• Worsening of diabetic control: Therapy in patients with diabetes mellitus may worsen glycemic control and result in increased antidiabetic agent or insulin requirements. Carefully monitor glycemic control after starting, changing, or discontinuing thyroid hormone therapy
  • Decreased bone mineral density associated with thyroid hormone over-replacement. Over-replacement can increase bone reabsorption and decrease bone mineral density. Give the lowest effective dose

Limitations of Use

  • Not indicated for suppression of benign thyroid nodules and nontoxic diffuse goiter in iodine-sufficient patients
  • Not indicated for treatment of transient hypothyroidism during the recovery phase of subacute thyroiditis

Adverse Reactions
Common adverse reactions with TIROSINT-SOL are primarily those of hyperthyroidism due to therapeutic overdosage including arrhythmias, myocardial infarction, dyspnea, muscle spasm, headache, nervousness, irritability, insomnia, tremors, muscle weakness, increased appetite, weight loss, diarrhea, heat intolerance, menstrual irregularities, and skin rash.

For Full Prescribing Information, including Boxed Warning, go to

About IBSA Institut Biochimique⁶
IBSA (Institut Biochimique SA) is a Swiss multinational pharmaceutical Company, founded in 1945 in Lugano. Today, its products are present in over 90 Countries on 5 continents, through the Company’s 18 subsidiaries located in Europe, China, and the United States. The company has a consolidated turnover of 900 million CHF, and employs over 2,200 people between headquarters, subsidiaries and production sites. IBSA holds 90 families of approved patents, plus others under development, as well as a vast portfolio of products, covering 10 therapeutic areas: reproductive medicine, endocrinology, pain and inflammation, osteoarticular, aesthetic medicine, dermatology, uro-gynaecology, cardiometabolic, respiratory, consumer health. It is also one of the largest operators worldwide in the area of reproductive medicine, and one of the world’s leaders in hyaluronic acid-based products. IBSA has based its philosophy on four pillars: Person, Innovation, Quality and Responsibility.

About Hypothyroidism
Hypothyroidism is an endocrine disorder with numerous causes, resulting in a deficiency in thyroid hormone. In the U.S., more than 24.5 million people are estimated to have hypothyroidism.⁷ Large observational studies and meta-analyses have shown that about 4-7% of community-derived populations in the U.S. and Europe have undiagnosed hypothyroidism.⁸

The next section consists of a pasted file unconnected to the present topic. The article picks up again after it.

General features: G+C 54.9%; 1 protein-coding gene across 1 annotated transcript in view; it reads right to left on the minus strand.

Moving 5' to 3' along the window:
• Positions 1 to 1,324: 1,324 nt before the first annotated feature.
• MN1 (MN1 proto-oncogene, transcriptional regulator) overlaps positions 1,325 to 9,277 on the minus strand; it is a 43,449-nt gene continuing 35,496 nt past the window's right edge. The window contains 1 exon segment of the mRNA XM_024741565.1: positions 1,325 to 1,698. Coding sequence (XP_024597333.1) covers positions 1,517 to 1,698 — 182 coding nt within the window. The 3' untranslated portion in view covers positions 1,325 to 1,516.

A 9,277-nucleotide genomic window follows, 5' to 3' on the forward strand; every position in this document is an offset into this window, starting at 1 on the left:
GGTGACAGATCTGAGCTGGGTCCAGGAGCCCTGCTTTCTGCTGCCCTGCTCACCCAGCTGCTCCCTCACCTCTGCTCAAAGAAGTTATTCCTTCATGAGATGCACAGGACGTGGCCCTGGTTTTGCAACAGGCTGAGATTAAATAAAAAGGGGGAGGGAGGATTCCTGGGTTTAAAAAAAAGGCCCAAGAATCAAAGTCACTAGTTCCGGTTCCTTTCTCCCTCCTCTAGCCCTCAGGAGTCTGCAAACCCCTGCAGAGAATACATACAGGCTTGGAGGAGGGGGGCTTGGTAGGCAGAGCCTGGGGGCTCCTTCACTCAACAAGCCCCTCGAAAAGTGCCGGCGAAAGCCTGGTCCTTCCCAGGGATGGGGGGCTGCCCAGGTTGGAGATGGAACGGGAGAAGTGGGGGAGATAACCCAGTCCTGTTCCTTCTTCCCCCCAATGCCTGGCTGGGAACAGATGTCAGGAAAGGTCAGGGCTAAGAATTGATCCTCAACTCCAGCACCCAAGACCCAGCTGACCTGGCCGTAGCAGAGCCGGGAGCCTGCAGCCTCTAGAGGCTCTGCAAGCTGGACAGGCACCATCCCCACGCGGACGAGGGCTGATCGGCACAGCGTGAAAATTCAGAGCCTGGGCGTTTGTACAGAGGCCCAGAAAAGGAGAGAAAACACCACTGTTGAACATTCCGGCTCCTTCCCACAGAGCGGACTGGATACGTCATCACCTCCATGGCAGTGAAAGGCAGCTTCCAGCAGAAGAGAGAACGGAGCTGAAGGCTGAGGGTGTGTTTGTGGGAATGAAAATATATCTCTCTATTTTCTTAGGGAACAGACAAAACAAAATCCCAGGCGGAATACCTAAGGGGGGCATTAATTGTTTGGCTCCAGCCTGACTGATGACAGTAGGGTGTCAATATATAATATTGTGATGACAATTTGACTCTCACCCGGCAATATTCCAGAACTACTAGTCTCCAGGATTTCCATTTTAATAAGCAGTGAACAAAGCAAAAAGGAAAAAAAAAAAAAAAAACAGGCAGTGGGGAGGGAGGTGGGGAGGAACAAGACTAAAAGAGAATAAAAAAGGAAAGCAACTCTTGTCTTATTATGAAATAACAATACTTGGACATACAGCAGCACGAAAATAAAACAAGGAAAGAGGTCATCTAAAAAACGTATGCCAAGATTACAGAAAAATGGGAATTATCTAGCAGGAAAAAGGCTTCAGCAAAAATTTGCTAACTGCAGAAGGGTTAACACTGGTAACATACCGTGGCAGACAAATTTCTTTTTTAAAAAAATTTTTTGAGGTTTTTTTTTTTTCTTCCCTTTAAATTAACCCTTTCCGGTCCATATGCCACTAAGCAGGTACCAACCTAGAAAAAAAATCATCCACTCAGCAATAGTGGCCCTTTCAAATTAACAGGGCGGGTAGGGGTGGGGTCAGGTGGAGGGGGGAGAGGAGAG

About 2% of the U.S. population has pronounced hypothyroidism, and as much as 10% has subclinical (mild) hypothyroidism. The condition is most common in women over 40 years of age and in the elderly of both sexes.⁹ The signs and symptoms of hypothyroidism are nonspecific and may include fatigue, forgetfulness, depression, constipation, muscle cramps, weight gain, dry skin, and hair loss.¹⁰ Thyroid stimulating hormone (TSH) laboratory tests are recommended as first-line screening tests for thyroid dysfunction.¹¹ Levothyroxine sodium is a synthetic version of a hormone that is normally produced by the thyroid gland. It is used to treat patients who suffer from hypothyroidism or require suppression of TSH.


  1. Irving SA. Drugs that interact with levothyroxine: an observational study from the Thyroid Epidemiology, Audit and Research Study (TEARS). Clin Endocrinol (Oxf). January 2015;82(1):136-41.
  2. Tirosint-SOL Package Insert, IBSA Pharma Inc. 2023.
  3. Ducharme M, et al. The pharmacokinetics of a novel solution of levothyroxine is not influenced by proton-pump inhibitor.  Poster presentation at 2021 ATA Conference.
  4. Ducharme M, et al. A novel levothyroxine solution results in similar bioavailability whether taken 30 or just 15 minutes before a high-fat high-calorie meal. Thyroid. 2022;32(8).
  5. McMillan M, et al. “Comorbidities, concomitant medications, and diet as factors affecting levothyroxine therapy: results of the CONTROL Surveillance Project. Drugs in R&D. 2015;16(1):53–68.
  6. IBSA Group Website, October 2023.
  7. Wynn K. Hypothyroidism prevalence in the United States: A retrospective study combining National Health and Nutrition Examination Survey and Claims Data. J Endocr Soc. 2023;7:1-11.  
  8. Gottwald-Hostalek U, et al. Low awareness and under-diagnosis of hypothyroidism. Curr Med Res Opinion. 38(1):59-64.
  9. Canaris GJ, Manowitz NR, Mayor G, Ridgeway EC. The Colorado thyroid disease prevalence study. Arch Intern Med.  2000;160(4):526-534.
  10. McDermott MT. In the clinic: hypothyroidism. Ann Intern Med. 2009;151(11):ITC-6-1.
  11. Soh SB. Laboratory testing in thyroid conditions: pitfalls and clinical utility. Ann Lab Med. 2019;39(1):3.